Who brews your favorite beer? Not the brewery, but the person. If you picture this person, what do they look like? You’ll probably think of a mostly white Gen X or Millennial dude with a beard and you would most likely be right because approximately 92.5% of craft brewers are men, with 88% of those men being white. It wasn’t always this way, however, because brewing used to be “women’s work” yet at some point in the last 500 years that all changed. 

In The Beginning 

The first historical records of beer are from ancient Mesopotamia where beer was often brewed by women because it fell under the umbrella of domestic tasks. Beer was considered a calorie and nutrient-rich drink that was also brewed as a way to preserve grains as well as used for religious ceremonies. During the Middle Ages, brewing was still primarily a women’s job because the long and complicated process of brewing could be done at home while women tended to children and other household duties while many men often worked outside the home and couldn’t be at the whim of a brew kettle. In fact, brewing was primarily done by women up until the Industrial Revolution. 

How did this switch from female brewers to male brewers happen? Judith Downie, the special collections and history librarian at Cal State San Marcos, as well as curator of the Brewchive, a beer-centric special collection that works to cover the history of the San Diego beer industry, explains the switch:

Some differentiation began before the Industrial Age as nuns and monks both brewed but gradually ‘monks brewed and nuns sewed’ as the women were expected to produce embroideries and fabrics for religious use where the monks did more farming, etc. This differentiation became embedded in European culture as the Industrial Age developed. As industry developed, brewing was among the processes that were industrialized which allowed scaling up, removing the process from the home. Something I see in all this is that families moved into more urbanized areas and lived in close quarters which reduced the amount of space a woman would have for brewing. Also, the way food and goods were sold became a more centralized market economy which was frequently operated more by men.

An article that was heavily shared this week is from the Smithsonian and outlines how women brewers might have been one of the founding ideas that witches wore tall black hats so they could stand out in a crowded market, often had cats in their breweries for rodent control (still a common practice at some smaller breweries), would hang their brooms outside their doorways to let people know that beer was available at their residence and would often be seen standing over a big cauldron stirring their beer. The article goes on to explain that just as women were gaining a foothold in the beer markets of Europe, the Reformation kicked off. The Reformation pushed the idea of gender norms that were stricter and conformed to what they felt like women and men should be doing as work. It also condemned witchcraft. The Smithsonian goes on to write:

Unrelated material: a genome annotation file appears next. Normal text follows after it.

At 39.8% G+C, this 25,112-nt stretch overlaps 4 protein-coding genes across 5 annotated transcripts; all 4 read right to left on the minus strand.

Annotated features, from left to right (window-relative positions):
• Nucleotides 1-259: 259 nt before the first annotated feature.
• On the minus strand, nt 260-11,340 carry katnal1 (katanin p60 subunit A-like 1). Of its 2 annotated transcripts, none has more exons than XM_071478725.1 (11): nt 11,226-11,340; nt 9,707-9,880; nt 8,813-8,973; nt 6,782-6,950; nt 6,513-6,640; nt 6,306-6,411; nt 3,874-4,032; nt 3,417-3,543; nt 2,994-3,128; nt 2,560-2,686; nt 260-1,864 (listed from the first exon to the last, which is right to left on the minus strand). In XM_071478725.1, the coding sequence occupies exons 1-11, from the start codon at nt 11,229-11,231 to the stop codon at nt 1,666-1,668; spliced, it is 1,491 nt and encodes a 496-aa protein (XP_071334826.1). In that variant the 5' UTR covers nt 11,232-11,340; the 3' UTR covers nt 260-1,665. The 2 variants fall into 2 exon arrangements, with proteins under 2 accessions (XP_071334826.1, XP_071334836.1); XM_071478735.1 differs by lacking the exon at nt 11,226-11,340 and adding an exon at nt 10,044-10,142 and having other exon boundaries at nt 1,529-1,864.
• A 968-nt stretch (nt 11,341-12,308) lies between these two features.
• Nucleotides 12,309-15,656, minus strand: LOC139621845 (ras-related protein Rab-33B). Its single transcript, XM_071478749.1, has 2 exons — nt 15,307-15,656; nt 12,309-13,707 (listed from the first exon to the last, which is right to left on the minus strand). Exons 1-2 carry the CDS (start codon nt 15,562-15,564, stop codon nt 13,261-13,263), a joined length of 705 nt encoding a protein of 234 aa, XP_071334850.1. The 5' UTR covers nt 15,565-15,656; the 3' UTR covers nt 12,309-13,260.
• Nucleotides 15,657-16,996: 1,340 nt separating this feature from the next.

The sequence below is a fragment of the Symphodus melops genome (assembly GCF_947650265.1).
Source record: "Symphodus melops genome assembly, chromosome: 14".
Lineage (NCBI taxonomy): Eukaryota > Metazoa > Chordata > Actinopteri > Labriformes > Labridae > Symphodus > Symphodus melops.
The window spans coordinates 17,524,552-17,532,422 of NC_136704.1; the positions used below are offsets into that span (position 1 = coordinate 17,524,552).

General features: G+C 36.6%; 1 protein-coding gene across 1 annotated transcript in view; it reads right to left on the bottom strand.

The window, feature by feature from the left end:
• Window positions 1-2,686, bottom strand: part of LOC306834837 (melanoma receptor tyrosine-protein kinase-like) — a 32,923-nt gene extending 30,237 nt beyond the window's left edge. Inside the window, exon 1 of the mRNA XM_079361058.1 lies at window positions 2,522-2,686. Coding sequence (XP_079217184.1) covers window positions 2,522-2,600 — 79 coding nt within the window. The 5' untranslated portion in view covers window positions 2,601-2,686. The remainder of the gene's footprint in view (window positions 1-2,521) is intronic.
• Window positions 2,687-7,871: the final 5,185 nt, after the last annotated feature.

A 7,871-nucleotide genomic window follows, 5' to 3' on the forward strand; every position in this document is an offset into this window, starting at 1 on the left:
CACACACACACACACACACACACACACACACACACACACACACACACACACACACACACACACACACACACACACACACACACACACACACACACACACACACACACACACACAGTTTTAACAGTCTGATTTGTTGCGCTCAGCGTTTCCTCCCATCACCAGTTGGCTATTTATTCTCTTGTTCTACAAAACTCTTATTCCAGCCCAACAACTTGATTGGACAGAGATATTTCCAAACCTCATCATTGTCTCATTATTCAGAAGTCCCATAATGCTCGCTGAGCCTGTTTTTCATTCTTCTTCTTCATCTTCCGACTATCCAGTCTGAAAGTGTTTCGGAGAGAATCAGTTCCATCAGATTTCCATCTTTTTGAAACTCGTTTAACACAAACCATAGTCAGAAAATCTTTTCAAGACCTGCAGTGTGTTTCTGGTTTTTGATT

Male brewers saw an opportunity. To reduce their competition in the beer trade, these men accused female brewers of being witches and using their cauldrons to brew up magic potions instead of booze. Unfortunately, the rumors took hold.

While this certainly is an exciting connection, Downie cautions taking this information with a grain of salt:

There is argument by some against this interpretation as everyday women’s history has not been well-preserved. But the Industrial Age definitely saw women discouraged or barred from brewing and ramped up the male dominance and stereotypes we see today.

Where Are They Now?

Women brewers while nothing new, are still too often underrepresented in today’s industry, specifically on the brew deck. While only 7.5% of the breweries in the Brewers Association article were women, they represent 37% of “non-production, non-service” staff roles, and women make up 54% of the service staff. 

One of the organizations that is working to bring women into the beer industry is the Pink Boots Society. Their motto:

We are here to assist, inspire, and encourage women fermented/alcoholic beverage professionals through education.

They hold chapter meetings all over the country, collaborate with breweries and hop companies on charity brews, highlight and create social media content that celebrates women brewers, and more. They are truly helping to change the face of brewing to one that is more female-centric and inclusive to people of all genders. 

Another amazing organization that is more San Diego specific is the Mujeres Brew Club and now, more recently, The Mujeres Brew House, opened in Barrio Logan, San Diego. Mujeres Brew Club was started by Esthela Davila a local Barrio Logan resident and craft beer aficionado and Carmen Favela who co-owns Border X Brewing as a way to learn, grow and enjoy craft beer. This project is incredibly important to Davila who explains:

Very early we realized women were hungry and yearning to learn more about craft beer. Mujeres Brew House is that space we didn’t know we needed. Not only do women get to come and enjoy drinking beer but once it is safe again we will resume classes to learn all aspects of indie craft beer. 

Davila feels it is important to welcome more women into the world of craft beer, especially minority women, and women have been incredibly responsive. Currently, they have had approximately 250 women from Southern California who have taken part in their meetings and educational nights. 

Times, they are changing. According to an article by Imbibe, 11% of women drank beer more often than once a week in 2020, which is up from 6% in 2019. Slowly but surely, women are making their mark in the brewing industry again and while we have a long way to go, that’s certainly something to celebrate.